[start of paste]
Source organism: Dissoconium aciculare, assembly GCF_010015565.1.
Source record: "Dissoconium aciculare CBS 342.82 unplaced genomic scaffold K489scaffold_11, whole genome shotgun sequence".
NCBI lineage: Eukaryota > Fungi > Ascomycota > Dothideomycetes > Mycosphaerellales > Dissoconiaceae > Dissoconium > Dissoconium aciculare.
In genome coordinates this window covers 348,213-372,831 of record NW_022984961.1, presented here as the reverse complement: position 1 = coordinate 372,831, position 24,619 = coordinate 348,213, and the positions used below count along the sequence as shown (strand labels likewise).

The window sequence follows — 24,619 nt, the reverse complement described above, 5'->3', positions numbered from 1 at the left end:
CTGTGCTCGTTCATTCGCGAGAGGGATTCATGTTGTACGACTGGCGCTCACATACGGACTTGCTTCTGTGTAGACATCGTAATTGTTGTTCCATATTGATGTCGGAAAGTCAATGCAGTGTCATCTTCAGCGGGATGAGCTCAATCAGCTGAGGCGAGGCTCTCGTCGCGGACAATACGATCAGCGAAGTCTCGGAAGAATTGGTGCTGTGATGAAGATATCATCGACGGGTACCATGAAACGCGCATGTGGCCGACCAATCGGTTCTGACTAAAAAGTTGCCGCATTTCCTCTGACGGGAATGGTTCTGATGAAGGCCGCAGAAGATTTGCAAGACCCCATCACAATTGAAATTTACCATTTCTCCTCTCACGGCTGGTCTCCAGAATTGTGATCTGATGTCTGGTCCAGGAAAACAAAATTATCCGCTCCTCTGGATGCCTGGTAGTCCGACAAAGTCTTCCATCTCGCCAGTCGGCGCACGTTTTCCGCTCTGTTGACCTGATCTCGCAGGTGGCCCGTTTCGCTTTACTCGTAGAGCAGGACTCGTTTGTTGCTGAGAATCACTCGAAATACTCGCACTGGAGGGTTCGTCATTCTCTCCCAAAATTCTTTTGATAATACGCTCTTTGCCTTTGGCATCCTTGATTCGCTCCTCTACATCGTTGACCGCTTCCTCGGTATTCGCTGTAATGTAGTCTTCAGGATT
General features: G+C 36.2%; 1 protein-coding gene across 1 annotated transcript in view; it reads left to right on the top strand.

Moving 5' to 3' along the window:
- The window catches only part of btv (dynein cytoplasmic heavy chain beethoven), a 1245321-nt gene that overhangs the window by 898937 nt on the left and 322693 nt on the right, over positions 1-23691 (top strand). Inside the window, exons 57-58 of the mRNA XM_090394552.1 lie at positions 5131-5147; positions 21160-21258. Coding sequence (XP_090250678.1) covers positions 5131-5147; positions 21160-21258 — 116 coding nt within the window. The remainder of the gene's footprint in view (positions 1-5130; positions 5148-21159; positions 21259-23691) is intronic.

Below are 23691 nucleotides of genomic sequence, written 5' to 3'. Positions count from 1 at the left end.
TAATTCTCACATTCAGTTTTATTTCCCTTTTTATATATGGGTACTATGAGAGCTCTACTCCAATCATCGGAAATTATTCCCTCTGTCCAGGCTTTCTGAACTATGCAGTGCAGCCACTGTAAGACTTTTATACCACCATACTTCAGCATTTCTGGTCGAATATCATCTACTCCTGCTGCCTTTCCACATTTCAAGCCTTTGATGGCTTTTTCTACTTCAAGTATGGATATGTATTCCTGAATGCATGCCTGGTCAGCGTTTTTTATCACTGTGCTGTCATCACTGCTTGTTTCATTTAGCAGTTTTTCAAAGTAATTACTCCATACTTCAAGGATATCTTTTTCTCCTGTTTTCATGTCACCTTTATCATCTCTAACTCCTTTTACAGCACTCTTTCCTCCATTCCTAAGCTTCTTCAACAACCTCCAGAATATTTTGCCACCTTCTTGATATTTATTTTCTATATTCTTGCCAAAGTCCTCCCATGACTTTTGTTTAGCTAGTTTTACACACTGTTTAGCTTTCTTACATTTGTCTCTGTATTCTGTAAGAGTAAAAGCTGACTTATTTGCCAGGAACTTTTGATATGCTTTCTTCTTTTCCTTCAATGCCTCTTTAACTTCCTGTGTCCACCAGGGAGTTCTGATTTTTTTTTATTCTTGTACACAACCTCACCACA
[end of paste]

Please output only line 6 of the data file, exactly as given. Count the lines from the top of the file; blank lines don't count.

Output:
CTGTGCTCGTTCATTCGCGAGAGGGATTCATGTTGTACGACTGGCGCTCACATACGGACTTGCTTCTGTGTAGACATCGTAATTGTTGTTCCATATTGATGTCGGAAAGTCAATGCAGTGTCATCTTCAGCGGGATGAGCTCAATCAGCTGAGGCGAGGCTCTCGTCGCGGACAATACGATCAGCGAAGTCTCGGAAGAATTGGTGCTGTGATGAAGATATCATCGACGGGTACCATGAAACGCGCATGTGGCCGACCAATCGGTTCTGACTAAAAAGTTGCCGCATTTCCTCTGACGGGAATGGTTCTGATGAAGGCCGCAGAAGATTTGCAAGACCCCATCACAATTGAAATTTACCATTTCTCCTCTCACGGCTGGTCTCCAGAATTGTGATCTGATGTCTGGTCCAGGAAAACAAAATTATCCGCTCCTCTGGATGCCTGGTAGTCCGACAAAGTCTTCCATCTCGCCAGTCGGCGCACGTTTTCCGCTCTGTTGACCTGATCTCGCAGGTGGCCCGTTTCGCTTTACTCGTAGAGCAGGACTCGTTTGTTGCTGAGAATCACTCGAAATACTCGCACTGGAGGGTTCGTCATTCTCTCCCAAAATTCTTTTGATAATACGCTCTTTGCCTTTGGCATCCTTGATTCGCTCCTCTACATCGTTGACCGCTTCCTCGGTATTCGCTGTAATGTAGTCTTCAGGATT